chamber of commerce(redirected from American Chamber of Commerce)
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chamber of commerce,local association of business people organized to promote the welfare of their community, especially its commercial interests. Each chamber of commerce usually has an elected board of directors, and its work is done through committees. Among the activities frequently carried on by these committees are industrial surveys and efforts to attract new industries to the city, the provision of information and advice to government on topics ranging from labor disputes to taxes, and the promotion of tourism in cities.
The chambre de commerce of Marseilles (1599) was the first organization to use the name; the idea spread through France in the 17th and 18th cent. The first to be formed in Great Britain was on the island of Jersey (1768). In America the first was the Chamber of Commerce of the State of New York, organized in 1768. By 1870 there were 40 throughout the United States.
The local chambers are federated in the United States Chamber of Commerce (founded 1912), which maintains at its Washington, D.C., headquarters a technical staff and lobbies in the interests of its member organizations. Its membership includes 3 million companies, 3,000 state and local chapters, and 830 business associations; American chambers are located in 82 foreign countries, and those of other countries have offices in the United States. The International Chamber of Commerce (founded 1920) promotes open international trade and investment. Its headquarters are in Paris.
See also trade associationtrade association,
group of business people in the same trade or industry organized for the advancement of common interests. The trade association differs from the chamber of commerce in that membership is by industry rather than by locality.
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Chamber of Commerce
a public organization that facilitates the development of economic and particularly foreign-trade relations among various countries. In each country, a statute defines the legal status of the chamber of commerce and regulates its administrative bodies and executive functions.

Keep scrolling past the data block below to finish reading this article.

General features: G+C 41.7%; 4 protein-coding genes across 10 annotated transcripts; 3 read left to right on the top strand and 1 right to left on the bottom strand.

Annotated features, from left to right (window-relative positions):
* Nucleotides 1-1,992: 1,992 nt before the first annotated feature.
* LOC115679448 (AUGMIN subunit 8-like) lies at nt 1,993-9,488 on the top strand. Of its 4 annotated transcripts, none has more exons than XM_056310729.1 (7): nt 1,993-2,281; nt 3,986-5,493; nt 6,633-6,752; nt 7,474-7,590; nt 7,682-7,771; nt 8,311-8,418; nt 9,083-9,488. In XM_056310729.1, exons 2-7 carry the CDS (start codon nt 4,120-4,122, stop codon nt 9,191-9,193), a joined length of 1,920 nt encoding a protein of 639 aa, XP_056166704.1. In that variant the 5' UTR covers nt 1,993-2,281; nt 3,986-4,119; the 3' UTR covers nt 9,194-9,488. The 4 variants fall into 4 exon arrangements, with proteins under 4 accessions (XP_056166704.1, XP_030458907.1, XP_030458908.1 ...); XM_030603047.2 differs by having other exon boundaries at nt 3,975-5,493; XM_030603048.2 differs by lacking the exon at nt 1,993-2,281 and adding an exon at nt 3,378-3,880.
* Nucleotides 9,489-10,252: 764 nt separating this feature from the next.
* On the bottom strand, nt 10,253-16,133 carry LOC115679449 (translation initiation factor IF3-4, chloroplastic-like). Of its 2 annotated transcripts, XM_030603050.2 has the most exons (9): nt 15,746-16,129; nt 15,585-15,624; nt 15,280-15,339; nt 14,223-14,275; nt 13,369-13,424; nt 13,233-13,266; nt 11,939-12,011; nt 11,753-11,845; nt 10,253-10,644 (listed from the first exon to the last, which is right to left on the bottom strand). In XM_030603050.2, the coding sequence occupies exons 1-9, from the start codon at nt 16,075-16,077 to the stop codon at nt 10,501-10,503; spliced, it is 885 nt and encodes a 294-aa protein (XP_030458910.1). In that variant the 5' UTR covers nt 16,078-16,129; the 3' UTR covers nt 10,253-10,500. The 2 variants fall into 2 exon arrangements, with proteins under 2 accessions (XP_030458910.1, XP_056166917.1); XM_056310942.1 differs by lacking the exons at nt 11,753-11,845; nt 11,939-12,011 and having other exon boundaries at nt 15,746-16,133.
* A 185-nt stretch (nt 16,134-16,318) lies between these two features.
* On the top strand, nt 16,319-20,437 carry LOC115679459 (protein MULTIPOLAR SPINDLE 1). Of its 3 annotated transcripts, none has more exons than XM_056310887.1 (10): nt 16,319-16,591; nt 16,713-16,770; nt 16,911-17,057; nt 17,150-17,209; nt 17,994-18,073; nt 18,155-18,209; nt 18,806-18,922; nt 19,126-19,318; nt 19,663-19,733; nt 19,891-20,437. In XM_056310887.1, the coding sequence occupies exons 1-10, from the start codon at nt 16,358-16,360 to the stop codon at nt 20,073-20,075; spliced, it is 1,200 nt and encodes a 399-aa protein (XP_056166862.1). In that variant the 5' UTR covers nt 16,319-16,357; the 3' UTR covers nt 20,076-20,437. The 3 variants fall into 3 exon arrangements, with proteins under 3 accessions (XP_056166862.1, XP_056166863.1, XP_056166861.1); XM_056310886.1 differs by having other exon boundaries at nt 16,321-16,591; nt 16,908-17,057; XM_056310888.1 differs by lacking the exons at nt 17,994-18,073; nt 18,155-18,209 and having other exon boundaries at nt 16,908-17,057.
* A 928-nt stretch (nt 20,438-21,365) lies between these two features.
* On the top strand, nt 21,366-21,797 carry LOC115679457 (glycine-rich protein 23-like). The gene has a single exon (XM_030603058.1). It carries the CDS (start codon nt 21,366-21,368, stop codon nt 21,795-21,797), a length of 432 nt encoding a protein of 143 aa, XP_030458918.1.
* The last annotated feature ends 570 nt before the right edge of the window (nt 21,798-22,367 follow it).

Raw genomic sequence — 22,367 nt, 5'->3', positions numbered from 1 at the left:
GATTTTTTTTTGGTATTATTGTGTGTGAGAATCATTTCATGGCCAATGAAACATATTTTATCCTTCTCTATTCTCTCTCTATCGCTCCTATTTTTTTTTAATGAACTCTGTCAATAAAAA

In addition to the national chambers of commerce, there are also joint chambers for the mutual business relations of two countries—for example, the Czechoslovak-Soviet, Italo-Soviet, Russo-British, Finno-Soviet, and Franco-Soviet chambers of commerce.
In the socialist countries, chambers of commerce organize national trade fairs and participate in international ones; they issue certificates of origin for commodities, inspect the quality of commodities, and provide for the arbitration of disputes arising from foreign trade transactions.
In the capitalist countries, the chamber of commerce joins together a given country’s trade and industrial circles. Its functions include compiling information about conditions and trends in trade and industry and about potential markets, as well as keeping members informed on the economic situation. With regard to legal status, the chambers of commerce in the capitalist countries may be private associations based on voluntary membership (the “private-sector” type) or organizations that are governmental in nature (the “public-sector” type). Monopolistic associations make wide use of chambers of commerce in their own interest.
The International Chamber of Commerce (ICC), founded in 1920, is an international nongovernmental association of business circles and individual firms from 88 countries (as of 1975). Its principal goals are the improvement of trade conditions between various countries and the solution of international economic problems. The ICC has its headquarters in Paris. Representatives of the chambers of commerce of the USSR, the People’s Republic of Bulgaria, the Hungarian People’s Republic, the Polish People’s Republic, the Socialist Republic of Rumania, the Czechoslovak Socialist Republic, and the German Democratic Republic attend ICC congresses as observers; they also participate in the work of a special committee on relations between the ICC and the chambers of commerce of the socialist countries.